Most policyholders pay their premiums monthly and it may seem like that’s the best thing to do. $100 a month seems infinitely more manageable than $1,200 a year. 

It is an attitude that many people have, and it’s one that often leads to debt and poor decisions.

Millions of Americans have credit card debt because a $200 monthly payment seems more achievable than a $5,000 payoff, even though the former carries a phenomenal interest rate. It’s also why countless first-time buyers rush into getting mortgages with small down payments and high-interest rates, even though doing so could mean they are paying twice as much money over the term.

Whenever you can benefit from making an upfront payment, do it. This is true for your loan debt and credit card debt, and it’s also true for your car insurance premiums.

Many insurance providers offer you an upfront payment discount of up to 5%. It doesn’t sound like much, but every little helps. If you have a $3,000 car insurance policy, that 5% adds up to $150. Add a few more discounts and you can save even more money and make an even bigger dent in your insurance rates.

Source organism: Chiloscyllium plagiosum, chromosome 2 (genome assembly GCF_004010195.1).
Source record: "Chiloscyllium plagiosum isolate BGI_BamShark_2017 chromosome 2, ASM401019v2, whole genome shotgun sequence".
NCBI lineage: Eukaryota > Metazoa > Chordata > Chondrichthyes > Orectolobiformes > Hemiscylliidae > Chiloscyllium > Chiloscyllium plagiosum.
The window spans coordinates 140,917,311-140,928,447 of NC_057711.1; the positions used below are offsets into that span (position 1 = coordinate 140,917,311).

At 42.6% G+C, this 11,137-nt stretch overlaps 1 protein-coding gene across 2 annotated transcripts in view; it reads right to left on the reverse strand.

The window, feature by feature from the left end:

Combine Policies and Vehicles

Insurance companies that offer multiple types of insurance tend to offer discounts when you purchase several products from them.

Known as multi-policy discounts or “bundling”, these offers are common with homeowners insurance and auto insurance, but they are also offered with renters insurance and life insurance.

You can combine several vehicles onto the same auto insurance policy, as well, saving much more than if you were to purchase separate policies.

These discounts are essential for multi-car households, but they are not limited to cars. Many insurers will also let you add boats, ATVs, motorcycles, and other vehicles onto the same policy.

Shop Around

Before you settle on a single policy, shop around, compare as many car insurance quotes as you can, try multiple different insurance options (uninsured/underinsured motorist coverage, comprehensive coverage, collision coverage) and make sure you’re getting the lowest rates for the best cover.

Too many drivers make the mistake of going with the same provider their friends or parents have; the same provider they have used for a number of years. In doing so, they could be missing out on huge savings.